News Analysis

United Auto Workers President Ron Gettelfinger says the union is not entering the upcoming contract talks with Detroit automakers with givebacks in mind. “We’re not going into negotiations in a concessionary mode, I’ll tell you that,” Gettelfinger said July 11 after speaking at the NAACP national convention in Detroit.

The Big Three automakers (GM, Ford and Chrysler), not waiting for official talks to begin on July 20, have already started to negotiate in the press. They claim they have to trim their labor costs by 30 percent because of competition from the Japanese, primarily Toyota.

Wall Street analysts say “the Street” wants to see a landmark deal to offload $70 billion in retiree health care liabilities to the union. Second, they want a two-tier wage structure that will pay new hires a fraction of what current workers make and offer them fewer benefits. Third, they want to eliminate the union-backed “job bank,” which they see as a “pay for no work” scheme.

Wall Street kingpins are so excited about their wish list that they are operating as if the workers and their union will have little or nothing to say about it. They hope that concessions made by the UAW in their recent contract with Delphi, the auto parts maker, will carry over to the Big Three.

Wall Street trading results show the effect. Shares in former Delphi parent GM are up 23 percent since June 1 to $37.54, and Fitch Ratings this week removed GM from its “negative watch.” Ford shares surged more than 15 percent to $9.64 by July 2.

Many people question industry statements about how much in distress the Big Three find themselves.

Only July 16, Ford announced plans to spend $1.37 billion developing a former Daewoo car factory in Romania into a major facility for its vehicle and engine production requirements.

A week earlier, Ford announced that it will spend $100 million to expand capacity at its factory in St. Petersburg, Russia, where it plans to increase production from 72,000 to 125,000 vehicles by 2009.

Doing well on Wall Street, GM seems to be on a mission to grab money wherever and however it can. The European Commission has launched an investigation into $17 million in aid given to Vauxhall, a GM subsidiary, by the British government. The money was supposed to be used by GM to train workers to keep a plant near Liverpool viable.

However, GM had apparently already begun the training and was in no need of a financial incentive to do so. Neelie Kroes, the European Union’s competition commissioner, said “public funds are not supposed to provide windfall profits to companies.”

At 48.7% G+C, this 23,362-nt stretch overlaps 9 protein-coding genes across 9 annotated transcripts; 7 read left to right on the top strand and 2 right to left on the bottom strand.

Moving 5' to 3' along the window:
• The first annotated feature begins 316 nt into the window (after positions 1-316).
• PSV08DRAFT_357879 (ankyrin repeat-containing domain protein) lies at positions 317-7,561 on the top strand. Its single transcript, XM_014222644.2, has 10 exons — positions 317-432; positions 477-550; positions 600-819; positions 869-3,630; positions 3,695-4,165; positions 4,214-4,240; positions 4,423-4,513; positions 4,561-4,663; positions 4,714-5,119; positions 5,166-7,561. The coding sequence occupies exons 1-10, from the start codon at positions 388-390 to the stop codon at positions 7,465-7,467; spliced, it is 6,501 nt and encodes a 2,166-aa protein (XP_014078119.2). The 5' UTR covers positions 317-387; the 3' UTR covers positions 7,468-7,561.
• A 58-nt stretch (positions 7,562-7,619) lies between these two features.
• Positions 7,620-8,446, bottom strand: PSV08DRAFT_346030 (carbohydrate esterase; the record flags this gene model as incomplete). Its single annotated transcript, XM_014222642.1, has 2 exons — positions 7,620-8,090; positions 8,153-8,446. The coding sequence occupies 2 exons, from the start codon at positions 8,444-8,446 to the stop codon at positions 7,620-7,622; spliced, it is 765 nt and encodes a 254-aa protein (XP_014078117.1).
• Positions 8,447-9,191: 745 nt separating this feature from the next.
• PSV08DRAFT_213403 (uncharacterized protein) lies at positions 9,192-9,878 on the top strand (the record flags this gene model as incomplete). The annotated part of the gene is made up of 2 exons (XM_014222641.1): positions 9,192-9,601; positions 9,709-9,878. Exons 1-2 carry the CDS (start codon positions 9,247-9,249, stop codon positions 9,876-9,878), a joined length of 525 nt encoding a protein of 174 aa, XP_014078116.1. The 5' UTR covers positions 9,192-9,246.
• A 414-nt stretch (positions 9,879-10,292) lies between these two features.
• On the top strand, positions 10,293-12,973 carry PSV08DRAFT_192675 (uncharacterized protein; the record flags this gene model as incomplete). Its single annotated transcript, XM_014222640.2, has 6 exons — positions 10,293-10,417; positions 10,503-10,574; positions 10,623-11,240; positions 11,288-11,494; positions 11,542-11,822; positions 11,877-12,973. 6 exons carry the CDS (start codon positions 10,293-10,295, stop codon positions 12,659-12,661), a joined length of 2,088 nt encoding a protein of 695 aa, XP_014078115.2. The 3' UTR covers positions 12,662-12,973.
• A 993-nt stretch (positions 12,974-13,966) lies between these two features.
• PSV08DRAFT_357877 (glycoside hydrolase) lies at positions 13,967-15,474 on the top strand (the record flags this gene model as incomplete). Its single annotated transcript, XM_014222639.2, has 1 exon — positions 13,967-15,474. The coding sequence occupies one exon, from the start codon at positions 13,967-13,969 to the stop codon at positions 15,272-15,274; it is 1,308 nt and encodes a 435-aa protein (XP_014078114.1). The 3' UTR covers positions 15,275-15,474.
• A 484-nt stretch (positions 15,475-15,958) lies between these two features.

U.S. automakers, of course, have a history of doing almost anything and everything to make profits. Observers note that the bankrupt Delphi auto parts manufacturer was a spin-off from GM, which dumped a less profitable part of its business to wring concessions from its workers. GM is now using the concessions won at Delphi to pressure for similar takebacks in the rest of the industry.

Chrysler put a two-tier wage system into effect in its assembly plant in Belvidere, Ill., where equal work for unequal pay is now the rule. Workers who make $18 an hour work alongside others who make $40 an hour, plus benefits. The company argued that the two-tier wage system at Belvidere makes the plant viable and that the unique arrangement between Chrysler and the United Auto Workers paved the way for a third shift.

But the system has caused demoralization and arguments on the plant floor, and has generated a federal lawsuit by the “enhanced temporary workers,” as the lower-tier workers are called. The Belvidere situation gives a good picture of what life will be like for U.S. autoworkers if the companies have their way in the upcoming negotiations.

Although Belvidere is the only auto assembly plant where this has happened, two-tier systems are already in place at several parts suppliers, including Delphi.

The UAW and autoworkers say the companies, worth many billions, cannot expect the workers to make more sacrifices.

Because autoworker pay and benefits help set the standard for all workers, the labor movement sees this battle as crucial. A resolution recently adopted by a United Steelworkers sub-district in the Chicago area reads in part, “‘If only we had stopped them at PATCO’ is a cry heard too often,” referring to President Reagan’s attack on the air traffic controllers in 1981. “Let’s not have to say, ‘If only we had stopped the attack on the autoworkers in 2007.’ We support the UAW and the autoworkers. Their fight is our fight.”